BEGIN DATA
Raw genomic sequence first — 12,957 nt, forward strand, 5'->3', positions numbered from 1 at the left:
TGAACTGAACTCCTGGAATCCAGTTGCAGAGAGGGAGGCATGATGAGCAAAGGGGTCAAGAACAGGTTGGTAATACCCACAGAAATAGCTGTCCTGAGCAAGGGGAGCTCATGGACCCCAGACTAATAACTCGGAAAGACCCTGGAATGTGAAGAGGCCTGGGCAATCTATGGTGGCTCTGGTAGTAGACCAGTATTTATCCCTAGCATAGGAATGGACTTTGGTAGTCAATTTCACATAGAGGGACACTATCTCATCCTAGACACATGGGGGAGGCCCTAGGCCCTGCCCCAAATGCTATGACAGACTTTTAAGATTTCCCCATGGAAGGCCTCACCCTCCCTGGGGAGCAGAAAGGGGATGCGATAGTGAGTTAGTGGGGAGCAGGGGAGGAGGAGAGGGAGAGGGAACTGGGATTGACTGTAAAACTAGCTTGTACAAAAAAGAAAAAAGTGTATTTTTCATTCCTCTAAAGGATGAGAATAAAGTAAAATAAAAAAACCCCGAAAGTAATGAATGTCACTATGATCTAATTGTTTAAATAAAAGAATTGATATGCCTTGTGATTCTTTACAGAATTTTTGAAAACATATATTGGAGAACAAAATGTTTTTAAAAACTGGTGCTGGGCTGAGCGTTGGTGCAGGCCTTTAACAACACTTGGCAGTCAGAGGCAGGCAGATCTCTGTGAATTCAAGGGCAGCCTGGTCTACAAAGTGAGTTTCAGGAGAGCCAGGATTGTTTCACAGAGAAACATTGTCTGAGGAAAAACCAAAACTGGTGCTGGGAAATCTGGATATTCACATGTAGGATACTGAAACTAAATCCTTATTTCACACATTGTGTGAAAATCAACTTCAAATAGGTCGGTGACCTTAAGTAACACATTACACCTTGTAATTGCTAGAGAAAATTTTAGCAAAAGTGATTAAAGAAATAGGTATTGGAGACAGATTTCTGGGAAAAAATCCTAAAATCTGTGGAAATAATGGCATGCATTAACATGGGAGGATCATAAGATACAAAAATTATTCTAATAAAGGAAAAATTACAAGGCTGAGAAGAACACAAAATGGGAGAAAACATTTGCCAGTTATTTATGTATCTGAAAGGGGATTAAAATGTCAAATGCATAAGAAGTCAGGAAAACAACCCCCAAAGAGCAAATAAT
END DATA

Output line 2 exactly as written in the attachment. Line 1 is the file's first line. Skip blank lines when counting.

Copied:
TGAACTGAACTCCTGGAATCCAGTTGCAGAGAGGGAGGCATGATGAGCAAAGGGGTCAAGAACAGGTTGGTAATACCCACAGAAATAGCTGTCCTGAGCAAGGGGAGCTCATGGACCCCAGACTAATAACTCGGAAAGACCCTGGAATGTGAAGAGGCCTGGGCAATCTATGGTGGCTCTGGTAGTAGACCAGTATTTATCCCTAGCATAGGAATGGACTTTGGTAGTCAATTTCACATAGAGGGACACTATCTCATCCTAGACACATGGGGGAGGCCCTAGGCCCTGCCCCAAATGCTATGACAGACTTTTAAGATTTCCCCATGGAAGGCCTCACCCTCCCTGGGGAGCAGAAAGGGGATGCGATAGTGAGTTAGTGGGGAGCAGGGGAGGAGGAGAGGGAGAGGGAACTGGGATTGACTGTAAAACTAGCTTGTACAAAAAAGAAAAAAGTGTATTTTTCATTCCTCTAAAGGATGAGAATAAAGTAAAATAAAAAAACCCCGAAAGTAATGAATGTCACTATGATCTAATTGTTTAAATAAAAGAATTGATATGCCTTGTGATTCTTTACAGAATTTTTGAAAACATATATTGGAGAACAAAATGTTTTTAAAAACTGGTGCTGGGCTGAGCGTTGGTGCAGGCCTTTAACAACACTTGGCAGTCAGAGGCAGGCAGATCTCTGTGAATTCAAGGGCAGCCTGGTCTACAAAGTGAGTTTCAGGAGAGCCAGGATTGTTTCACAGAGAAACATTGTCTGAGGAAAAACCAAAACTGGTGCTGGGAAATCTGGATATTCACATGTAGGATACTGAAACTAAATCCTTATTTCACACATTGTGTGAAAATCAACTTCAAATAGGTCGGTGACCTTAAGTAACACATTACACCTTGTAATTGCTAGAGAAAATTTTAGCAAAAGTGATTAAAGAAATAGGTATTGGAGACAGATTTCTGGGAAAAAATCCTAAAATCTGTGGAAATAATGGCATGCATTAACATGGGAGGATCATAAGATACAAAAATTATTCTAATAAAGGAAAAATTACAAGGCTGAGAAGAACACAAAATGGGAGAAAACATTTGCCAGTTATTTATGTATCTGAAAGGGGATTAAAATGTCAAATGCATAAGAAGTCAGGAAAACAACCCCCAAAGAGCAAATAAT